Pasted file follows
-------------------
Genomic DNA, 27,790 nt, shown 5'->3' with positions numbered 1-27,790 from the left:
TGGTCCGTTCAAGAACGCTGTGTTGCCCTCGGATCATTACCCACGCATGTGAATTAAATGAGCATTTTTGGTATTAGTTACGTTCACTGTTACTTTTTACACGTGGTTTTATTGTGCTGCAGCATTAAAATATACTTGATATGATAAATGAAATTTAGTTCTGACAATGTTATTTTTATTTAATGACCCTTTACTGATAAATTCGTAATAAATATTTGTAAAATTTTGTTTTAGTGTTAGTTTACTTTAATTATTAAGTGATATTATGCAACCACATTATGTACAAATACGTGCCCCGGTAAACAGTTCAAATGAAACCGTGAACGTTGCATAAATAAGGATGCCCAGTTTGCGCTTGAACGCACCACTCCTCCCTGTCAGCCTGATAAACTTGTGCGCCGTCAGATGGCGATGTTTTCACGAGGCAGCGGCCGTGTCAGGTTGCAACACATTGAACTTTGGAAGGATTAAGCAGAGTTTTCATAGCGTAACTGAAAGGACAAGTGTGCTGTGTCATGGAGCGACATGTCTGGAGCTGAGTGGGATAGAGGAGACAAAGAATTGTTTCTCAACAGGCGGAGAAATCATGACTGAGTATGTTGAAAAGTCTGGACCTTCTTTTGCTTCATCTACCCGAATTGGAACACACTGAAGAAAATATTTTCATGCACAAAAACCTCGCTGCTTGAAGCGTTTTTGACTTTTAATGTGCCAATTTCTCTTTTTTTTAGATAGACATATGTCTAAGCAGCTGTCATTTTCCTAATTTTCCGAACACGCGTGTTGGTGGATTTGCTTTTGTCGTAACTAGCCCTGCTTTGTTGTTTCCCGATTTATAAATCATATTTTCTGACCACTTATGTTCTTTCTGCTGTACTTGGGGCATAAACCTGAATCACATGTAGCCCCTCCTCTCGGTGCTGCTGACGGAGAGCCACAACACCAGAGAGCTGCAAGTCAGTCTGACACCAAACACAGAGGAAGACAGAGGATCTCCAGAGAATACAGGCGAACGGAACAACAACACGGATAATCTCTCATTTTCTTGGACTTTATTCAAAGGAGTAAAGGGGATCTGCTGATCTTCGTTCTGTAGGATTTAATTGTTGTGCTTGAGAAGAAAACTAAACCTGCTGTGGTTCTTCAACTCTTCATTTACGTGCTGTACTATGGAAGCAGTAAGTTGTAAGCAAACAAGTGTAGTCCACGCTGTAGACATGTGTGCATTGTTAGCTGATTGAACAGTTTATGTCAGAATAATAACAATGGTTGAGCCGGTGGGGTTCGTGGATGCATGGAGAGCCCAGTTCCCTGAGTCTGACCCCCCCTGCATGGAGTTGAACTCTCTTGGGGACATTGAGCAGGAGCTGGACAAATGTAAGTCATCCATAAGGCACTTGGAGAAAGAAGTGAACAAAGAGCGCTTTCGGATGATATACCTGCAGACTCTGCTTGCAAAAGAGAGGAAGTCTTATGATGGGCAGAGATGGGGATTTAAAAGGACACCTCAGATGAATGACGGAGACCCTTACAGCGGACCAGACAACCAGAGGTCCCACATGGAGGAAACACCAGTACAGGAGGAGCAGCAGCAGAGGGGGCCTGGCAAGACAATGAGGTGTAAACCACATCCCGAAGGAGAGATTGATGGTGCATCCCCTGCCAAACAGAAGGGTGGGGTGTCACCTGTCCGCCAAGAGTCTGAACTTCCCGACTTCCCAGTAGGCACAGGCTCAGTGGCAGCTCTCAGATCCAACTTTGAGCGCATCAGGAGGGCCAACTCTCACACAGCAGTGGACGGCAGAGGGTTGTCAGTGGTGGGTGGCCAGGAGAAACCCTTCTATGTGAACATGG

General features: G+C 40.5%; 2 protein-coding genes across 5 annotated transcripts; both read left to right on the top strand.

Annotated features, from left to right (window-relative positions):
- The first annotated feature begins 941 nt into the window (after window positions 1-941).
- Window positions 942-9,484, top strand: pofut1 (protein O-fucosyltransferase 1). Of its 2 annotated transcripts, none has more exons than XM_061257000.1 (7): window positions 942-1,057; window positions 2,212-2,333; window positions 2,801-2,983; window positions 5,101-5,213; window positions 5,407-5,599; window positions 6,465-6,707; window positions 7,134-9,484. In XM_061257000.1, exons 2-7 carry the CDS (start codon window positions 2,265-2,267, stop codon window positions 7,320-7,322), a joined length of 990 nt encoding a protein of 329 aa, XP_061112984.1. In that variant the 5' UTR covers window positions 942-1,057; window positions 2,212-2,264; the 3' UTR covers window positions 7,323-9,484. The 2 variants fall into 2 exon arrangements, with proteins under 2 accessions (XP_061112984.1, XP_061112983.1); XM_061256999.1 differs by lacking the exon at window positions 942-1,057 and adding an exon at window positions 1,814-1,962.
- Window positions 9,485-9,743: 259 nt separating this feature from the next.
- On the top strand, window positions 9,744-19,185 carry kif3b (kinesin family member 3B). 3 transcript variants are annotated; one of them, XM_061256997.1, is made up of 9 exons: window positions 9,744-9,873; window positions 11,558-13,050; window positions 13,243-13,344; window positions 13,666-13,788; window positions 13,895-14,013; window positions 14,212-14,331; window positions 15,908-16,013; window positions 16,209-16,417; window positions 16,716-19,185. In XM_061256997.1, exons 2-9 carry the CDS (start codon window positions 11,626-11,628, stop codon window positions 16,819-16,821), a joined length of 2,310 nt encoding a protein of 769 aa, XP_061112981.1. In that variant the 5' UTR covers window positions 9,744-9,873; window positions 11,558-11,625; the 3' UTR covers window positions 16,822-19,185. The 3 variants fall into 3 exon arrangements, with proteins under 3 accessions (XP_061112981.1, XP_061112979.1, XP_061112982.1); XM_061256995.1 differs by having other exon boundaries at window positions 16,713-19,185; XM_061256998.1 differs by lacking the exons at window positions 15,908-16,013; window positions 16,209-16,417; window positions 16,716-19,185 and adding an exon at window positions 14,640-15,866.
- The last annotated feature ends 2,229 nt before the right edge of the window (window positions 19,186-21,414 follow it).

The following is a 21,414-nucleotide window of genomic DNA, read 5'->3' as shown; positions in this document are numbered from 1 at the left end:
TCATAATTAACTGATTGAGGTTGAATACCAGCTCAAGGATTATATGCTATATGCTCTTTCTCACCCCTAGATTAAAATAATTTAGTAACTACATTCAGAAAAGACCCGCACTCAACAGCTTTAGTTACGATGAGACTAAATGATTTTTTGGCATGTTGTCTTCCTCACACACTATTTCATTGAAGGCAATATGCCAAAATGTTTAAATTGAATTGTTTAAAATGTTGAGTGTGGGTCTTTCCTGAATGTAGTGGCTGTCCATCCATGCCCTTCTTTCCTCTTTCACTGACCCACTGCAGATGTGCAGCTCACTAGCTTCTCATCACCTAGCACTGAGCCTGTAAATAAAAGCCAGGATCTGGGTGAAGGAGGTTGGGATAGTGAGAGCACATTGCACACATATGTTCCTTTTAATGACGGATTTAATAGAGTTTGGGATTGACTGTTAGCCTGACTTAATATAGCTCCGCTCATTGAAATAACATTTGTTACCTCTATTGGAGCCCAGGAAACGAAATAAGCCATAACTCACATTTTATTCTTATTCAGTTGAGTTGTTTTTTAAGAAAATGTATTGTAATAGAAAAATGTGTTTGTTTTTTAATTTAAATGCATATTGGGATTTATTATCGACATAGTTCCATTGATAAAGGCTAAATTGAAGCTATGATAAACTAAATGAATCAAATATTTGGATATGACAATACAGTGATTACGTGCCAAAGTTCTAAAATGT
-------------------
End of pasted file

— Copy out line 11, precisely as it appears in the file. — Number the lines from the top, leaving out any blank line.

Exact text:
TCATAATTAACTGATTGAGGTTGAATACCAGCTCAAGGATTATATGCTATATGCTCTTTCTCACCCCTAGATTAAAATAATTTAGTAACTACATTCAGAAAAGACCCGCACTCAACAGCTTTAGTTACGATGAGACTAAATGATTTTTTGGCATGTTGTCTTCCTCACACACTATTTCATTGAAGGCAATATGCCAAAATGTTTAAATTGAATTGTTTAAAATGTTGAGTGTGGGTCTTTCCTGAATGTAGTGGCTGTCCATCCATGCCCTTCTTTCCTCTTTCACTGACCCACTGCAGATGTGCAGCTCACTAGCTTCTCATCACCTAGCACTGAGCCTGTAAATAAAAGCCAGGATCTGGGTGAAGGAGGTTGGGATAGTGAGAGCACATTGCACACATATGTTCCTTTTAATGACGGATTTAATAGAGTTTGGGATTGACTGTTAGCCTGACTTAATATAGCTCCGCTCATTGAAATAACATTTGTTACCTCTATTGGAGCCCAGGAAACGAAATAAGCCATAACTCACATTTTATTCTTATTCAGTTGAGTTGTTTTTTAAGAAAATGTATTGTAATAGAAAAATGTGTTTGTTTTTTAATTTAAATGCATATTGGGATTTATTATCGACATAGTTCCATTGATAAAGGCTAAATTGAAGCTATGATAAACTAAATGAATCAAATATTTGGATATGACAATACAGTGATTACGTGCCAAAGTTCTAAAATGT